Americans like to complain that they pay too much in taxes. However, that might not necessarily be the case. Recently, the Organisation for Economic Co-operation and Development (OECD) took a look at the tax burden on single workers in 12 different countries. Turns out things in the United States really aren’t so bad, when compared with some of its peers.
How Does the United States Stack Up Tax Wise?
First of all, the OECD performed its calculations on a rather simple subset of people: single workers. It also assumed an “average” salary for the country and then figured taxes and social security-related chunks. You can see, below, the percentage of salary this single work pays in taxes and social security for the 12 countries analyzed:
- Belgium: 42.6%
- Germany: 39.6%
- Denmark: 38.6%
- France: 28.4%
- United States: 24.6%
- United Kingdom: 24.1%
- Australia: 23.1%
- Canada: 22.8%
- Japan: 21.6%
- Switzerland: 17.1%
- South Korea: 13.4%
- Mexico: 9.8%
In some cases, it’s clear that the lower tax burden comes with a cost. Sure, Mexico has the lowest tax burden of the countries listed. However, the infrastructure and services provided aren’t that great in many areas in Mexico.
On the other hand, Denmark is consistently held up as a model of a great place to live, with a number of services for a wide swath of the population, and high ratings on happiness scales. (Even though other Scandinavian countries aren’t on this list, they often have high tax burdens coupled with services for their people and high happiness ratings.)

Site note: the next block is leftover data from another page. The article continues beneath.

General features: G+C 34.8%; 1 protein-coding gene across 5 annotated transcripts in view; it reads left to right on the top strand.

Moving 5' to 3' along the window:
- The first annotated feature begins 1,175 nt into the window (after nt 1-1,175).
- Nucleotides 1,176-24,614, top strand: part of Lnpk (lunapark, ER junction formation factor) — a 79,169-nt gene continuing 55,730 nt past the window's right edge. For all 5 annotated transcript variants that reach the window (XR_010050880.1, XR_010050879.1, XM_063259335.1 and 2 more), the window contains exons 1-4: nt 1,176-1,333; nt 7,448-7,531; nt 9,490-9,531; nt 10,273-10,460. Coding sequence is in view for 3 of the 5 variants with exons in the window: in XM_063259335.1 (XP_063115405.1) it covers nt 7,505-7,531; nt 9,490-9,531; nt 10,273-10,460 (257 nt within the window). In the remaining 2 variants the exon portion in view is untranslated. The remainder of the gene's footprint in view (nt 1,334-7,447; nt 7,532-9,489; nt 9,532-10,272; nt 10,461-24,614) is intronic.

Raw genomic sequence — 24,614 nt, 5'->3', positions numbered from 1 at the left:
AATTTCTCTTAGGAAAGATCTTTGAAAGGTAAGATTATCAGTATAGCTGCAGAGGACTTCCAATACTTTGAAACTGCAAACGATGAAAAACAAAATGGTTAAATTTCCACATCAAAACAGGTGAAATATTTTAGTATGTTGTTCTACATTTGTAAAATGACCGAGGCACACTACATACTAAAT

What I found most interesting was where Canada sat in relation to the United States. Here in the States, we like to think that Canadian taxes are too high, in order to help them pay for the healthcare provided via their interesting system (involving federal and provincial pay systems). However, it appears that there is universal health care in Canada provided at a lower tax burden.
The Realities of the U.S. Tax Burden
Of course, this study took a look at the single worker making an average salary, so it isn’t truly reflective of the tax experience that is the United States. When you consider the tax benefits of a couple with children, the tax burden in the United States drops lower. Additionally, single workers with children also find a lower tax burden. There are a number of situations that can change your tax burden, lowering your tax liability.
Real-life is much less cut and dry than the way it is presented for the purpose of the OECD study. We have marriages and children and special circumstances. There are credits and deductions, and other tax planning strategies aimed at reducing tax liability. The U.S. tax code sets up situations in which people like Warren Buffett can have an effective federal tax rate of 11% and Mitt Romney’s effective tax rate can be 15%.
The reality is that, among developed nations, no matter how you slice it, the United States tax burden isn’t really out of the ordinary. And, in many cases, it’s even lower than the burden in other countries.